These two Saints (NG4491 and NG4492) are in the collections of the National Gallery, donated in 1930 in honour of Charles D Cumming. The two separate pieces are part of a larger altarpiece which has since been broken up, with other sections in the Palazzo Barberini in Rome and also in private collections. They date from around 1350 and it isn’t known where the altarpiece was from, or when it was broken up.
The Mary Magdalene image is notable for, and I’ve taken this from the National Gallery web-site (I hardly knew this):
“The artist has taken great care to paint the ointment jar so that it resembles white marble with pink and blue veins. Its surface has a soft luminosity, an effect achieved by painting a thin layer of white paint over a base of layer of bright colours. This technique is known as scumbling.”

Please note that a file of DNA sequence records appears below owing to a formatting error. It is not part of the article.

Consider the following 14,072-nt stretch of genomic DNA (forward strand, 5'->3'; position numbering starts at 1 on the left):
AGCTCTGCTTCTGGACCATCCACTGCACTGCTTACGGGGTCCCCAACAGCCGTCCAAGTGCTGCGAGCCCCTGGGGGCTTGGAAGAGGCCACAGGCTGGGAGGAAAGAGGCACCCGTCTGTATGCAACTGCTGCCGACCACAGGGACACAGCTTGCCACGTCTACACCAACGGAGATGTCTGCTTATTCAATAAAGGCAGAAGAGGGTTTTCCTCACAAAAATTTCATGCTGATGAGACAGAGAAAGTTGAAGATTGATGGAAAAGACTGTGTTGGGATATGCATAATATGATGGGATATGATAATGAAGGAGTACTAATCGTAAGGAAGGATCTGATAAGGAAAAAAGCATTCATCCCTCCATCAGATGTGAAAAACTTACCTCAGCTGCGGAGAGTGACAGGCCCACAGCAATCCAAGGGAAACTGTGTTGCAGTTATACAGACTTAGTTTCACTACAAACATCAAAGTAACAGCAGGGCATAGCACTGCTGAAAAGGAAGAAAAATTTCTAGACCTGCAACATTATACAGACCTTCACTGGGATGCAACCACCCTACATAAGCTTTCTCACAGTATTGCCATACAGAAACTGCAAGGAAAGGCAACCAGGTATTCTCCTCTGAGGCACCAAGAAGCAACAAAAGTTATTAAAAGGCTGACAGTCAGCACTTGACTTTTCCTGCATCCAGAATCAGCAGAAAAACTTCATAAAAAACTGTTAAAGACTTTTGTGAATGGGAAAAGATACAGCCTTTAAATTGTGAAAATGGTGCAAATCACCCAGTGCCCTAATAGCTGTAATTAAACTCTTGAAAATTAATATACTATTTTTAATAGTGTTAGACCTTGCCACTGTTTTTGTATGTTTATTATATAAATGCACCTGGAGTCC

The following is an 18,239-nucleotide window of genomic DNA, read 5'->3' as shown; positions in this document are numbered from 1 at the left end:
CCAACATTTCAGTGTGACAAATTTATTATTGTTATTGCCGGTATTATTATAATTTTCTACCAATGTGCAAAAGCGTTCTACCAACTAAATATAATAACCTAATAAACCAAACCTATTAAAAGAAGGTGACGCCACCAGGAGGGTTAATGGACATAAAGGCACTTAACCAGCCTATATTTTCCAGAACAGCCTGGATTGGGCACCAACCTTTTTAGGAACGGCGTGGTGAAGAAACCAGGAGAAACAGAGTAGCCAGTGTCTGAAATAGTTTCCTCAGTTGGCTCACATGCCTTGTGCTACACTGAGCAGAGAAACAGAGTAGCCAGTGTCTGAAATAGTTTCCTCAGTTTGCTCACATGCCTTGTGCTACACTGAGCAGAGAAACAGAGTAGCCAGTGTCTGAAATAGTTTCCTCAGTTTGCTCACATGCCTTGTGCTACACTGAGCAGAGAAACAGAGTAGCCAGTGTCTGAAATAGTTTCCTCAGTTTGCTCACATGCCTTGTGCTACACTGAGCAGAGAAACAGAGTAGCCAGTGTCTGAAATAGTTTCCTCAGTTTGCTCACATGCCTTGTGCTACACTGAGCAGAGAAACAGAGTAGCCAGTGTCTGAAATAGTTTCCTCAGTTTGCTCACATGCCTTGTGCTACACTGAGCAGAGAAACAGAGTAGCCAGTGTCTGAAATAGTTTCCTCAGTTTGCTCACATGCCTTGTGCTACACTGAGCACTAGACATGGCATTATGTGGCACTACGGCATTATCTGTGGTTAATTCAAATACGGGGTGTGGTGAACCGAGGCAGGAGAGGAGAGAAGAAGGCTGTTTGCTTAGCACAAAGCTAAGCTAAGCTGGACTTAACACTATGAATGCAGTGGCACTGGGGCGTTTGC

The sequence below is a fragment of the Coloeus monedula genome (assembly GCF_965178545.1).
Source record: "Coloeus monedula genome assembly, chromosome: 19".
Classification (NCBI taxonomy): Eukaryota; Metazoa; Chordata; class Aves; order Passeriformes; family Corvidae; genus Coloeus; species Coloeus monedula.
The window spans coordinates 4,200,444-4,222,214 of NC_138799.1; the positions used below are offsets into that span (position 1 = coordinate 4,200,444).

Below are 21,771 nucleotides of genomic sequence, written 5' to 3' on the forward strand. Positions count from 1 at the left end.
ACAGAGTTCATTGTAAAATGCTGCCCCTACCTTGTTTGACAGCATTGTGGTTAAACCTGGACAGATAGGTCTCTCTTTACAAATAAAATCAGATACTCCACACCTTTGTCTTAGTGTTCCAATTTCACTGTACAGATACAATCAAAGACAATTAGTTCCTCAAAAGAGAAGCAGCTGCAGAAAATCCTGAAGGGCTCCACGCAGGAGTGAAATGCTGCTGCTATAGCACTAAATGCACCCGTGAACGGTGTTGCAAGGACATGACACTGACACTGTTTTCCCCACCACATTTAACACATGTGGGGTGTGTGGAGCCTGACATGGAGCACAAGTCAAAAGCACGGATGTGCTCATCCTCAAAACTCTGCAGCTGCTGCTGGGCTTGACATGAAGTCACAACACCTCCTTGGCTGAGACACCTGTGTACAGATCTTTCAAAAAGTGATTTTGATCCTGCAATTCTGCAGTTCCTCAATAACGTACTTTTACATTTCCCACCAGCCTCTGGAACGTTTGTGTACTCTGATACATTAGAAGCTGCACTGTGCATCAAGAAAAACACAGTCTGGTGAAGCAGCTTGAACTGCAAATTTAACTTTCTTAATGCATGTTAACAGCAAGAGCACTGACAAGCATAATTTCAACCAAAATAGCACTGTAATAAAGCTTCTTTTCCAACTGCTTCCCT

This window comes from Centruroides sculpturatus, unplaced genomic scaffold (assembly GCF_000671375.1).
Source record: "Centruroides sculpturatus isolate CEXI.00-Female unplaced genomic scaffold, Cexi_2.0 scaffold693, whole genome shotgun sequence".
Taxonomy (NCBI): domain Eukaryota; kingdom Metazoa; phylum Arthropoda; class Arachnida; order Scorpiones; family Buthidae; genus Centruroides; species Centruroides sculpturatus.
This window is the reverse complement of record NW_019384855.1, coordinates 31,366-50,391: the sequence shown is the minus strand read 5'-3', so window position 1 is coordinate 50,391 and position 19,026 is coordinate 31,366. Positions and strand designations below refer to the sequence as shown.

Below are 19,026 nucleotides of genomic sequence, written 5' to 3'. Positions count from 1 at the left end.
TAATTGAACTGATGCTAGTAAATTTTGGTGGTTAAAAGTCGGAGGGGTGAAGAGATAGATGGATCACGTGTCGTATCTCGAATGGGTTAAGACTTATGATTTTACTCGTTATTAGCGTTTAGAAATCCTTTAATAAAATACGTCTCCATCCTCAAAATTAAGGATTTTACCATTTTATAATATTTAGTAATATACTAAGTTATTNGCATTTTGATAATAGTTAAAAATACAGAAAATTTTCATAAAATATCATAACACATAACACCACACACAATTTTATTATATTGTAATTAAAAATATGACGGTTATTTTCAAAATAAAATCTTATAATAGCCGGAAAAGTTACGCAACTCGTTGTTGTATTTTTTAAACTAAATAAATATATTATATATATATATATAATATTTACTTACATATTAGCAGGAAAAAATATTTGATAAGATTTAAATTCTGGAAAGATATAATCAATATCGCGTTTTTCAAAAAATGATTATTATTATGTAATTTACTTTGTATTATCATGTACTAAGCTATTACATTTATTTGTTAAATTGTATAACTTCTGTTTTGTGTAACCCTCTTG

I’m not sure what look for Mary that the artist was intending, although it appears more grumpy than pensive. Anyway, that’s my contribution to the commentary on these artworks…
They think that there was a main panel with the Virgin Mary in the centre, with the two pieces in the gallery’s collections having once been positioned to the right of that. The arched panels at the top are more recent, as they were at some stage turned into rectangular artworks, so they could be displayed on a wall.
Although it’s not ideal from an artistic perspective, I quite like that the individual items that once formed part of a larger artwork are dotted around the world. It makes it more of a treasure hunt to locate them.